The Bar-On Brief: Setting an achievable New Year’s resolution


Illustration by Maria Salter

The Bar-On Brief: A weekly column

New calendars are hung on the fridge, students are writing the incorrect year on the top corner of their papers and the gyms are overflowing with new month-long members.

Among these, there is another common practice that is revived every January: New Year’s resolutions.

Such resolutions are generally either loved or hated by the average person. Forty-two percent of Americans never make New Year’s resolutions and 41 percent “usually make them.”

Of those who choose resolutions for themselves, the common trend is to fail them. A mere nine percent of Americans reported successfully achieving their 2016 resolution.

The underlying reason behind the failing of a resolution comes from the formation of the resolution itself. Bear with me as I explain how I learned to set an achievable resolution.

For the past two years, I have been a member of the Jewish Student Union, a club that invites Rabbi Avraham Maimon to speak every week.

One day, the rabbi brought with him a piece of hardwood. I, along with the rest of the club members, was confused as to what construction plans he would share with us in his talk.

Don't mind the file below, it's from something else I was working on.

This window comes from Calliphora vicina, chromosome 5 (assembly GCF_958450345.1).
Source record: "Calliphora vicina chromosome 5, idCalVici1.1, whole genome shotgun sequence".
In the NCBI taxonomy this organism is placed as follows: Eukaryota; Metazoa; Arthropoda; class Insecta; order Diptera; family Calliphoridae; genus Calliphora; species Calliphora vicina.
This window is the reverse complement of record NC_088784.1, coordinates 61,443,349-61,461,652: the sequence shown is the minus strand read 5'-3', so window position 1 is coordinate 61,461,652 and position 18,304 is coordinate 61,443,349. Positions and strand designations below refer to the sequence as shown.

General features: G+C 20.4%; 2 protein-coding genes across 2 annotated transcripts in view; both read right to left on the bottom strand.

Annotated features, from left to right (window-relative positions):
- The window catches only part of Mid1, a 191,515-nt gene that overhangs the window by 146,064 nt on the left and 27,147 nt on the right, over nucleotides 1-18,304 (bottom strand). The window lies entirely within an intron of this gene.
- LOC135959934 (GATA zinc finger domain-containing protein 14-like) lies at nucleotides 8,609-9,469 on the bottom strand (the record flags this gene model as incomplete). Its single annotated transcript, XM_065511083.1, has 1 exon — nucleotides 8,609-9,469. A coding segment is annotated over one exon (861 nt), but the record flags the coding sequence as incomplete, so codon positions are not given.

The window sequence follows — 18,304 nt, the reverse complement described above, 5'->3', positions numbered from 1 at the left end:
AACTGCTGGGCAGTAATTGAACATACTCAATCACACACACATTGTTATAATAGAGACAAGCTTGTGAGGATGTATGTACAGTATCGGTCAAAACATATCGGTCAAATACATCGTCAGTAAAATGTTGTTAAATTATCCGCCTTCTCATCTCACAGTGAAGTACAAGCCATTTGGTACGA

Instead of bringing out the blueprints, he laid the piece of wood between two desks and told us that he would slice the wood in half with his hand. Some of us thought he was kidding, some of us thought he really could do it and some of us thought he had gone mad.

Sure enough, he smashed the piece and broke it into two. The crowd cheered, but I was confused as to what place karate had in Judaism.

Then he explained the philosophy behind what he did, or moreso how he did it. He said the best way to achieve a goal is to create a harder one, one that encompasses the original target.

The rabbi’s aim may have been to break the piece of wood, but in his mind, he attempted to break through the floor. Breaking the piece of wood was simply a byproduct of what he told himself he was capable of accomplishing.

The rabbi’s advice can be used practically with some of 2017’s most frequent resolutions. Two of the most common involve losing weight and making better financial decisions. Aiming to exercise more often than previously thought was possible may lead to losing the targeted weight. Planning to spend less money than the originally generated budget may well be the key to save more.

In all cases, it is more efficient and motivating to aim higher than the original goal and not to underestimate your capabilities.

The obstacle between you and your target is not who you are. It is who you think you are not.

And with that, I rest my case.

The Bar-On Brief is a weekly column that runs Thursdays. 

Follow Shauli Bar-On on Twitter @shauli_baron